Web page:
Reminder: I’ve served as a Military Policeman long enough to reach supervisory positions. A big part of that job was securing facilities and controlling access. I’ve spent some years getting it wrong sometimes, but generally getting good reviews for doing it mostly right. What doesn’t appear in those reviews is how very much I hated such work. Not because it was boring; I knew how to handle that. It’s because it made me feel dirty so often when I was required to be such an asshole.
Let me be so bold as to assert that it was not a simple mismatch between personality and job, but something truly awful about the thing itself.
Surely you realize that a major portion of humanity is terribly uncomfortable when confronted by someone with the means and permission (on some level) to use physical force against them. If the context of that encounter includes elements of surprise and no graceful way to avoid it in the first place, the agitation is even higher. On top of that is the Orwellian impossibility that this perfectly normal agitation is taken as a sign by the armed guard that you are up to no good.
This is a paradox security folks deny publicly, but it’s written into the security guidelines and becomes a joke among members the guard force. If you don’t make it a joke, you’ll refuse to do the job. In other words, it’s a diabolical plan to put the squeeze on folks for no good reason. You sucker them into approaching and offer no graceful exit.
Meanwhile, we all know that people who are a security threat won’t give themselves away that easily. Sure, fools can be trapped and manipulated into doing something they’d rather not do, but it doesn’t take much training to recognize their agitation as quite different from the agitation of a fearful victim of abusive security procedures.
On top of all this, the more poorly paid and trained the guards are, the worse they treat everyone trying to enter this supposedly secure facility. Trust me; I’ve read the high-level studies aimed at reforming bad security procedures. The large bureaucratic institutions actually wallow in human misery and cannot imagine a serve-the-customer attitude. Inspiring confidence in the security system? The bureaucrat cannot imagine such a thing.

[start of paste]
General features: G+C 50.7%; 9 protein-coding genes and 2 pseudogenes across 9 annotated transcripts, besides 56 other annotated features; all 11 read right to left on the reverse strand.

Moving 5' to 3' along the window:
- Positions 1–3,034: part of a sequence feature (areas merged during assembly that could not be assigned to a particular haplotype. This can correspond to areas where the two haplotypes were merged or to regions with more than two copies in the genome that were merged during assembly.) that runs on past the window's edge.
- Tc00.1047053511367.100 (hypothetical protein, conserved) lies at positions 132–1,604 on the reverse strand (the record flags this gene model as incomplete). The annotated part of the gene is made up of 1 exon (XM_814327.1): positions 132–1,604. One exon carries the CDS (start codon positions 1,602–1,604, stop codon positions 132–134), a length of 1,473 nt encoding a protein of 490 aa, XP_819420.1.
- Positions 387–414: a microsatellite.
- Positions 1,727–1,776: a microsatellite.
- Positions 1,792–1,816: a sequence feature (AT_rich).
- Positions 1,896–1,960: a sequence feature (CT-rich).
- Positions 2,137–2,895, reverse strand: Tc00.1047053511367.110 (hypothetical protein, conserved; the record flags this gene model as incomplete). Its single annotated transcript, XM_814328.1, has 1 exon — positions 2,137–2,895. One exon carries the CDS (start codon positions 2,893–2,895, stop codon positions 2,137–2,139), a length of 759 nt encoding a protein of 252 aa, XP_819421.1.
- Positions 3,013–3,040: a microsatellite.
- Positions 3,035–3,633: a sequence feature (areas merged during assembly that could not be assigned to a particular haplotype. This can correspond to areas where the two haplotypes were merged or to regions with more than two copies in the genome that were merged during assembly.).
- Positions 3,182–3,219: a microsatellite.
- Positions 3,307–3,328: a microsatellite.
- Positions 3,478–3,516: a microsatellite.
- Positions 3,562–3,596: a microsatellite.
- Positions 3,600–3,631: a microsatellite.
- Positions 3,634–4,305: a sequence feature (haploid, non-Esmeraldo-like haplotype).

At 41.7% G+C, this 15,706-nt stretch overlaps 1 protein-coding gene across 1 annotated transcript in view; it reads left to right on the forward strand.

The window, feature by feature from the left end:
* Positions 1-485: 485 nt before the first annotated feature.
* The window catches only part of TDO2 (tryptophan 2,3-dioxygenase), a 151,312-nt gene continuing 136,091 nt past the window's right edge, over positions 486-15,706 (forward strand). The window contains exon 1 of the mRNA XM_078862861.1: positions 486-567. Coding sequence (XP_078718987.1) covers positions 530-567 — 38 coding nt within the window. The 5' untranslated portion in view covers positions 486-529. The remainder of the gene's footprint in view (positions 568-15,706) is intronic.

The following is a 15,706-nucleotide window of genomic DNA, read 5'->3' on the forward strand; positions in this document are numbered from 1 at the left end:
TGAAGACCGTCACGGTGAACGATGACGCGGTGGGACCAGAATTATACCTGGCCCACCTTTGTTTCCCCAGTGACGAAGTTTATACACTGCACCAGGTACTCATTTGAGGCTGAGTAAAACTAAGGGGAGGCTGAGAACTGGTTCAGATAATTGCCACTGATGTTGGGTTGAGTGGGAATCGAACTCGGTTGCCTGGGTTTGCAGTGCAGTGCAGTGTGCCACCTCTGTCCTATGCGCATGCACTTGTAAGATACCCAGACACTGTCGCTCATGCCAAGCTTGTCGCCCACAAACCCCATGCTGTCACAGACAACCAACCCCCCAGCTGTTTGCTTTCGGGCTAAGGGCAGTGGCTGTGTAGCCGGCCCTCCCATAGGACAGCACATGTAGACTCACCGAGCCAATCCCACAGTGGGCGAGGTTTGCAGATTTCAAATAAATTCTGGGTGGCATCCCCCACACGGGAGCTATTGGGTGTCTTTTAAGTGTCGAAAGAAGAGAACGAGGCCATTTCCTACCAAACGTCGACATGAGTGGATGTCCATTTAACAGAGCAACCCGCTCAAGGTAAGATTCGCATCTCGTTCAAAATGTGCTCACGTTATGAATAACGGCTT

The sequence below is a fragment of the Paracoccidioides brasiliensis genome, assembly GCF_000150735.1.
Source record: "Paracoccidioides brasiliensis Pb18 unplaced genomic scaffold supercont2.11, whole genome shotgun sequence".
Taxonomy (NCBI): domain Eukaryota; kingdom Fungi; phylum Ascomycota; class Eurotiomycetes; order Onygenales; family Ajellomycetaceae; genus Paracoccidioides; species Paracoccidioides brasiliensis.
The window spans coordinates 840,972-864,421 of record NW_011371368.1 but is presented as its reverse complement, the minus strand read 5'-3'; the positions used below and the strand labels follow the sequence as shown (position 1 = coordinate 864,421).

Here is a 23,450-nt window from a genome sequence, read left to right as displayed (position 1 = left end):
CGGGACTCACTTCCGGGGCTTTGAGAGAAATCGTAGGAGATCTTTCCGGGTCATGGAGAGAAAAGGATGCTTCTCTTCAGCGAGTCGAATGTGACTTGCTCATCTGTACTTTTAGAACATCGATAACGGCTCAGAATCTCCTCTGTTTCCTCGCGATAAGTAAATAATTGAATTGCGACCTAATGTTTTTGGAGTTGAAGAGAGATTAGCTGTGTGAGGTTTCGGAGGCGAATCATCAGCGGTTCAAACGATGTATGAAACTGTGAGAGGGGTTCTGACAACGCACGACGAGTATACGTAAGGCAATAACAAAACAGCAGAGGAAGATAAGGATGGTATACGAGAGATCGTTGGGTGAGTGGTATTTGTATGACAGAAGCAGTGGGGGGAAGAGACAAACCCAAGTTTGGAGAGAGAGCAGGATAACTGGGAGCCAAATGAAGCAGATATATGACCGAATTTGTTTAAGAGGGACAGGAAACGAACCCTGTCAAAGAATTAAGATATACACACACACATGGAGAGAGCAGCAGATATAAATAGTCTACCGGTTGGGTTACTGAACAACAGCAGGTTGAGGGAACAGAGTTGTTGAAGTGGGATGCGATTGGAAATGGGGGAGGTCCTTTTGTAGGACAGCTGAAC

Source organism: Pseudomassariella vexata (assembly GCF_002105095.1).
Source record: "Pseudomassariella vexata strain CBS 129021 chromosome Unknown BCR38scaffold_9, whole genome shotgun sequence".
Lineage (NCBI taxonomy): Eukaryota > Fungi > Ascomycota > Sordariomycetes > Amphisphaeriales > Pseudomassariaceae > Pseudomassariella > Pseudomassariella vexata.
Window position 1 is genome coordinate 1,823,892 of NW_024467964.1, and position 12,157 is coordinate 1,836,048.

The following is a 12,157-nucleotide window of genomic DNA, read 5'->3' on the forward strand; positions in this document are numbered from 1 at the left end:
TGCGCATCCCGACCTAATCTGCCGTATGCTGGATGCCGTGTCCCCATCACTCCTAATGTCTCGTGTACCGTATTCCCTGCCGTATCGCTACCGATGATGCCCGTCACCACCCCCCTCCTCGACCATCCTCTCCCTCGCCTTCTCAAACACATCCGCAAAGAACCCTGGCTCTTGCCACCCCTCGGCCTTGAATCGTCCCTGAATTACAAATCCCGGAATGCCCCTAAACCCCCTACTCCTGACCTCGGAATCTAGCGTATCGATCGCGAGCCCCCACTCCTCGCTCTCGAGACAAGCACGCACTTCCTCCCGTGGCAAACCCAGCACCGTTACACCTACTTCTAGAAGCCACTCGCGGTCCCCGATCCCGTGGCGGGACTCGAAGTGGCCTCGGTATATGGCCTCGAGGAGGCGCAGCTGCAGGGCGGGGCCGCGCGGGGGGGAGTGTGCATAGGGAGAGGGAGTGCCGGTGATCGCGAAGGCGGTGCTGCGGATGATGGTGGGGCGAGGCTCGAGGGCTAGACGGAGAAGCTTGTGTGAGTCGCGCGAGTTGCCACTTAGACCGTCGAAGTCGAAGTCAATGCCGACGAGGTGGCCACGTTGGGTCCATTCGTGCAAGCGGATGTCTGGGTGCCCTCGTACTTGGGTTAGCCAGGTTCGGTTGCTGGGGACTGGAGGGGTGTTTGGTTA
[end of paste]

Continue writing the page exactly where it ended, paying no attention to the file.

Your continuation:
And I’ve been on the receiving end of this abuse, as well. It was all the more infuriating because of my professional knowledge of how wrong it was. Trust me: Good sensible people would refuse to work in security operations. What’s left are thousands of idiots who are morally unfit, who by their overwhelming presence help to shape the worst of security policies. Most guards are either blithering idiots or sadistic goons who enjoy making you cry.
I took a lot of heat for refusing to conform to that image, but somehow it didn’t show up on paper. By the time you get into the higher ranks, you become cynical. My superiors knew I was very frustrated but that wouldn’t justify a bad review. Toward the end, I did everything I could to make it comfortable for people coming through that gate. That’s when my superiors recommended me for other specialized work.
Here’s the dilemma for us today: Private security is the worst there is, and it’s a serious growth industry in America today. You and I will encounter it more and more every where we go. It’s already in a lot of places where it can do no good at all, but it makes the bureaucrats comfortable. It’s going to get worse.
I cannot reach out and make you less fearful about this. What I can do is trust God to use my words to help you see a way through these tribulations. By explaining the background, I hope you’ll see through it more clearly than before. Let your sense of conviction guide you through the coming days.